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OAR & PHILLIP PHILLIPS
About OAR & PHILLIP PHILLIPS
One of last year’s biggest singles, the quadruple-platinum “Home” announced Phillip Phillips as a singer/guitarist of both rare authenticity and massive pop appeal. Centering on the American Idol season 11 winner’s rich, raspy vocals and masterful guitar skills, “Home” served as the lead single from The World from the Side of the Moon (19 Entertainment/Interscope Records)—a platinum-selling album that shot to #4 on the Billboard Top 200 Album chart upon its November 2012 release. Phillips’s widely acclaimed debutalso features the platinum single “Gone, Gone, Gone,” as well as a host of numbers that flaunt the 22-year-old Georgia native’s songwriting chops. Fresh off his first headlining tour, Phillips is now bringing that rootsy brand of rock-and-roll to arenas around the country as the opening act for singer/songwriter superstar John Mayer.
On The World from the Side of the Moon—a #1 debut on the Billboard Rock Album chart—Phillips channels his soulful spirit into acoustic-driven rock with an earthy yet high-energy sound. Produced by Gregg Wattenberg (Train, O.A.R.) and praised by Rolling Stone as “full of sweeping verses and uplifting power-pop hooks,” the album is mainly comprised of tracks written or co-written by Phillips over the past few years. Along with revealing his easy warmth as a songwriter, The World from the Side of the Moon showcases the dynamic guitar work Phillips has cultivated through careful studying of legends like Eric Clapton and Stevie Ray Vaughan.
Raised in Leesburg, Georgia, Phillips took up guitar at 14, thanks largely to his older sister’s then-boyfriend (and now husband), Benjamin Neil. “Ben’s an amazing guitarist—he taught me a few chords one day and I just fell in love with it immediately,” says Phillips. Since the two lived in separate towns, Phillips kept on practicing guitar on his own (“mostly by playing along to the karaoke machine”) and soon found himself mastering riffs from classic-rock tracks like Deep Purple’s “Smoke on the Water” and Ozzy Osbourne’s “Crazy Train.” Several years later, Phillips formed an acoustic band with his sister and brother-in-law and added singing to his repertoire. “I used to always keep my singing to myself and never let anyone hear me, but then my sister and brother-in-law caught me one night and told me I had to start singing in the band,” he says. “We played at a church that Sunday and the room was packed and I thought I was going to pass out, but I did it.”
After graduating high school, Phillips began studying industrial systems technology at Albany Technical College in Georgia and continued playing music with his brother-in-law. “We got a name for ourselves, playing in college towns and at festivals, sometimes just playing for free or for food,” says Phillips. With encouragement from his family and friends, Phillips took a break from working in his family’s pawn shop and auditioned for American Idol in summer 2011—and soon found himself tearing through full-throated performances of songs by artists like Creedence Clearwater Revival, Otis Redding, and Wilson Pickett on the Idol stage.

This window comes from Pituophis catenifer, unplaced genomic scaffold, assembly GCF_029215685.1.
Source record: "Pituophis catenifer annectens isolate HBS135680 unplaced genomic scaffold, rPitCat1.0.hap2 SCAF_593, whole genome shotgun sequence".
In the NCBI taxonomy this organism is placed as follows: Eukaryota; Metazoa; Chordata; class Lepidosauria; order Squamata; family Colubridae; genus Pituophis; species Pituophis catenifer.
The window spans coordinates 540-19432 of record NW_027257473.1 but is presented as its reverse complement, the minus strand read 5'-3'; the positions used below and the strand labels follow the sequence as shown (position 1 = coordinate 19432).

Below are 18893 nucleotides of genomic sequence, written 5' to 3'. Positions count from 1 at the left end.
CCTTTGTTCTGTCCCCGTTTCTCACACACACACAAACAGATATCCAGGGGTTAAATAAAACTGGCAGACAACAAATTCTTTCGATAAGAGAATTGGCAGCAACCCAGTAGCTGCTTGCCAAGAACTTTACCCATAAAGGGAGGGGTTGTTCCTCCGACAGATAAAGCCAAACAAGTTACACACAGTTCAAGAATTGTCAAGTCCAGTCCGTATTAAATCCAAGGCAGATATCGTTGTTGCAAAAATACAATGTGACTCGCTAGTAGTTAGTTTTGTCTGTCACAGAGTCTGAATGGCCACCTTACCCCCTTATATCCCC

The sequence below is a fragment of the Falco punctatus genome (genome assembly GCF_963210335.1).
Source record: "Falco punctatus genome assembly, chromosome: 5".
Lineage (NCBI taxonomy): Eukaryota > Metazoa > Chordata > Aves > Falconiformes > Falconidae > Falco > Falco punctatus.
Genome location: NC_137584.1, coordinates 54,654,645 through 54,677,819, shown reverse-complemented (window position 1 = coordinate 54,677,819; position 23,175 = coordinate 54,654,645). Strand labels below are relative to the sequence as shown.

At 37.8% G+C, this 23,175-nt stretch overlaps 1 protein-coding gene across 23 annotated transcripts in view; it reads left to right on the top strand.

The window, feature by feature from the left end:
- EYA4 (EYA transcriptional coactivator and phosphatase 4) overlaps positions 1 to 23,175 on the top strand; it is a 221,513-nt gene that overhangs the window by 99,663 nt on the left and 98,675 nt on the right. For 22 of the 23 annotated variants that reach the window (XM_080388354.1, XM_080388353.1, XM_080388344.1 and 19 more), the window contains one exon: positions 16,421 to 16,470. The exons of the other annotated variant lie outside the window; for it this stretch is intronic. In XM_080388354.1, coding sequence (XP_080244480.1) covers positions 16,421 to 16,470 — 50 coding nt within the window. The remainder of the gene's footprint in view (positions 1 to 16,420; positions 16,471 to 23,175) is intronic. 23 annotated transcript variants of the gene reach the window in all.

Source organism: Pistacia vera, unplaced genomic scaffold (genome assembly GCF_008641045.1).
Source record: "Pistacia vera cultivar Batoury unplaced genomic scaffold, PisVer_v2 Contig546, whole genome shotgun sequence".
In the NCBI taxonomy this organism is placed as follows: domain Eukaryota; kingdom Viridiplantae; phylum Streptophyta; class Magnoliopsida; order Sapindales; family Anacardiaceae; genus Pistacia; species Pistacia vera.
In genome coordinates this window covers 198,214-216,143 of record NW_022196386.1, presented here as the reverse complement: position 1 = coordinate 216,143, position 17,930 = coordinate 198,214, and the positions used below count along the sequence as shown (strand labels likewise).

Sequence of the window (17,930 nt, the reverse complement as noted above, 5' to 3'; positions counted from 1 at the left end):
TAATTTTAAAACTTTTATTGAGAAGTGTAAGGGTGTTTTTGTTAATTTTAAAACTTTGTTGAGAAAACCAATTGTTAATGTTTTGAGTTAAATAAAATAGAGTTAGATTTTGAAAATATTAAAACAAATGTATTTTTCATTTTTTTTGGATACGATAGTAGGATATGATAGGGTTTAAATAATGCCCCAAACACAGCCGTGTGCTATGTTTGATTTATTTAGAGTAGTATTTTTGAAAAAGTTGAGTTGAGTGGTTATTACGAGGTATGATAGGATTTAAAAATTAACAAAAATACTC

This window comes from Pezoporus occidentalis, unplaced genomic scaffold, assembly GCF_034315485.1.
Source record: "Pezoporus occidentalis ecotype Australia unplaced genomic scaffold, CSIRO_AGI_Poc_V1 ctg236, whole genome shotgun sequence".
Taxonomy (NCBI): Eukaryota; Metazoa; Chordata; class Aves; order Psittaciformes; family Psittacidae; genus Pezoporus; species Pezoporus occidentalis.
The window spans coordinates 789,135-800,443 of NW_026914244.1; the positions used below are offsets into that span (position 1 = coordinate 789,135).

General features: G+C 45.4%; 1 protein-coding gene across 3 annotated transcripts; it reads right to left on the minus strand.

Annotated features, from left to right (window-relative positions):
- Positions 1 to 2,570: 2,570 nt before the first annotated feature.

Released the same day that Phillips claimed his American Idol victory, “Home” marked the most successful coronation song of any Idol winner—as well as the highest-ever debut on the Billboard Digital songs chart, with 278,000 downloads sold. On The World from the Side of the Moon, “Home” joins tracks that shift from moody meditations (“Man on the Moon”) to hushed ballads (“Tell Me a Story”) to dance-worthy rave-ups (“Get Up Get Down”) to sing-along-ready anthems (“Can’t Go Wrong”). “The album sort of takes you through all these different emotions—there’s feel-good songs and love songs but also songs that get a little darker,” says Phillips. “The most important thing to me is making music that comes from my heart and really connects with people on a gut level,” he adds.
Despite his near-constant touring since the release of The World from the Side of the Moon—including a stint as the opener for Matchbox Twenty—Phillips has managed to keep prolific in his songwriting. “I’m always writing, even if it’s just coming up with little ditties or jotting down lyrics or working on guitar parts,” he says. And in breathing his songs to life, Phillips often mines inspiration from both his classic-rock roots and singer/songwriters with a penchant for earnest, impassioned folk-rock. “I grew up on musicians and bands from the ‘60s and ‘70s, stuff like Jimi Hendrix and Led Zeppelin,” he says. “Then as I got older I found Damien Rice and Dave Matthews and John Butler, which is what really set it off for me in terms of finding my voice as a musician.”
For Phillips, the past year’s jam-packed touring schedule has granted him the long-craved opportunity to play his own songs for live audiences night after night. “At first it was terrifying to share all my songs, but now we’re at the point where the crowd’s singing along—even to the ones that aren’t the singles—which is amazing to see,” he says. Above all, performing live offers a sense of freedom that Phillips finds essential to making music. “We just go out there and jam out and try to make it different and exciting, instead of playing the songs exactly how they sound on the album,” he says. “It’s all about real musicians playing real music that we’re passionate about and just having a good time, and hopefully we’re giving the crowd a good time too.”